Page Type Page Type: Mountain/Rock
Location Lat/Lon: 58.26526°N / 134.23911°W
Activities Activities: Hiking, Mountaineering, Scrambling, Skiing
Seasons Season: Spring, Summer, Fall
Additional Information Elevation: 4210 ft / 1283 m
Sign the Climber's Log


Hawthorne Peak is an 14 miles off trail hike off the Sheep Creek trail near Thane. It’s best done in the spring, summer, or fall when the trail to the cabin can easily be followed. While the hike over to Middle and West peak look close, the terrain is broken and very difficult. The summit gives you great views down Gastineau Channel and the South end of Douglass. You can also get a glimpse of the Taku Glacier to the East. There also is no 'official' trail, so route finding may be necessary.

Getting There

From Downtown Juneau, take Egan Drive South which becomes Thane Road for 4.5 miles. Parking area is on the Left side of the road near a fenced gate. Trail-head


The Hawthorne Route follows the Sheep Creek trail for 2.7 miles along the well-worn path. The trail becomes unmaintained and climbs steeply for 2 miles up the hillside and to the cabin by the power lines shortly after tree line is broken and at 4,160 feet. From here Hawthorne is easily seen and generally follow the ridge towards the face. Climb up to the summit ridge and traverse to the summit. I was there in spring and had to traverse below many hanging snowdrifts. The summit is attained after 7 miles of hiking and return by hiking the same way back.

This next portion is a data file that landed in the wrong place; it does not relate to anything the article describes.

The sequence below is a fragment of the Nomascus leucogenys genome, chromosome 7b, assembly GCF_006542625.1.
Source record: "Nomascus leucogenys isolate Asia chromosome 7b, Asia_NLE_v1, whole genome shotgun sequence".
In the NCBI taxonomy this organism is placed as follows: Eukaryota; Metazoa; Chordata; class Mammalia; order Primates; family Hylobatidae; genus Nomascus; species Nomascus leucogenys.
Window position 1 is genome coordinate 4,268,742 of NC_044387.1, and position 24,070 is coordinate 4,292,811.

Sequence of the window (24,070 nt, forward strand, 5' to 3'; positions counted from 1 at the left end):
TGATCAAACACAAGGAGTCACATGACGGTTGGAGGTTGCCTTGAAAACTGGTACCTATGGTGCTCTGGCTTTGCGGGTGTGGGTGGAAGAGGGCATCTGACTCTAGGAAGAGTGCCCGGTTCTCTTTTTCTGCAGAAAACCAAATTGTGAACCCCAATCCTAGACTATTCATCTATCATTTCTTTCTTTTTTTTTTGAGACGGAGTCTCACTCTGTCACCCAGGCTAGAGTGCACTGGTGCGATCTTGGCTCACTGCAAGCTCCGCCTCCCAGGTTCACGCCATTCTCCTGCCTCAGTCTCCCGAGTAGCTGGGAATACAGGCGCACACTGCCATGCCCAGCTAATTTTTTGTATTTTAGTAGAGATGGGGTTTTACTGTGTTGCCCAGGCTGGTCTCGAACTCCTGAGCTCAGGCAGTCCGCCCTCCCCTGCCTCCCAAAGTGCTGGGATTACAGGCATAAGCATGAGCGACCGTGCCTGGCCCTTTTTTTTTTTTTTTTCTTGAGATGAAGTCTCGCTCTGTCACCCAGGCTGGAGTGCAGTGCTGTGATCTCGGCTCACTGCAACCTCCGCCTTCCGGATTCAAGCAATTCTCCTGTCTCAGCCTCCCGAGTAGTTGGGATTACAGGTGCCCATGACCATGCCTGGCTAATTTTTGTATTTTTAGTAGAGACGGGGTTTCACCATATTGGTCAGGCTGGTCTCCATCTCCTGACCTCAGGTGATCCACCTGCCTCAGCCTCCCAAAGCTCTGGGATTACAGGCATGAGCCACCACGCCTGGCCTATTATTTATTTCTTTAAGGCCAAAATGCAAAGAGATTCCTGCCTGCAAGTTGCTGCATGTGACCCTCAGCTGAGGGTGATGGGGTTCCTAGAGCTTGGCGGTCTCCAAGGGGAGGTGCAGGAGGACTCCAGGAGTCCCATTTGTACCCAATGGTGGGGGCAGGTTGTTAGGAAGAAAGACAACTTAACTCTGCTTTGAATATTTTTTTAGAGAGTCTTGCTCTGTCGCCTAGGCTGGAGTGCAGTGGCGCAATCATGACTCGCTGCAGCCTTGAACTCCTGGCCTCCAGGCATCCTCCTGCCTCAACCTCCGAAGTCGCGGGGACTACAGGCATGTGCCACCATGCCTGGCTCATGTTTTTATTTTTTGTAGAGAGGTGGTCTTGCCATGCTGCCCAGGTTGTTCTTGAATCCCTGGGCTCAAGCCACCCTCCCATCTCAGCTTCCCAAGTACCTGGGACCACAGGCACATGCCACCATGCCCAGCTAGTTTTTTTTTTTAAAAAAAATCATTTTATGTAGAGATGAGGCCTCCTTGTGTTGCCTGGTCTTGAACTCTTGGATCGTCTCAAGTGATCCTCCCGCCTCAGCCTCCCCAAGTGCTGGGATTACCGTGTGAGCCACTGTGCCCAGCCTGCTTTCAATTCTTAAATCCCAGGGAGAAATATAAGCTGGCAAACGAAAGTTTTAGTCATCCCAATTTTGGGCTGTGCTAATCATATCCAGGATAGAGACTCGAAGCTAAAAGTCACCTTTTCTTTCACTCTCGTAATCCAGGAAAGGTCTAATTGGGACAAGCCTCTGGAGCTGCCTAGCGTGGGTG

Route Overview

Red Tape

There is no red tape here, so please use LNT principles.

When to Climb

Mid-June through mid-September is the normal hiking season. With easy access, winter ascents would be reasonable as well, though there will be avalanche danger on the highest slopes.

May/June is when I'd recommend to climb and can be a really nice time to climb since it’s the sunniest summer month, though there tends to be more snow around.

Hawthorne Peak looking South
Hawthorne Peak looking South


Backcountry Camping

Permits are not needed to camp in the Tongass National Forest.

External Links

Tongass National Forest



Children refers to the set of objects that logically fall under a given object. For example, the Aconcagua mountain page is a child of the 'Aconcagua Group' and the 'Seven Summits.' The Aconcagua mountain itself has many routes, photos, and trip reports as children.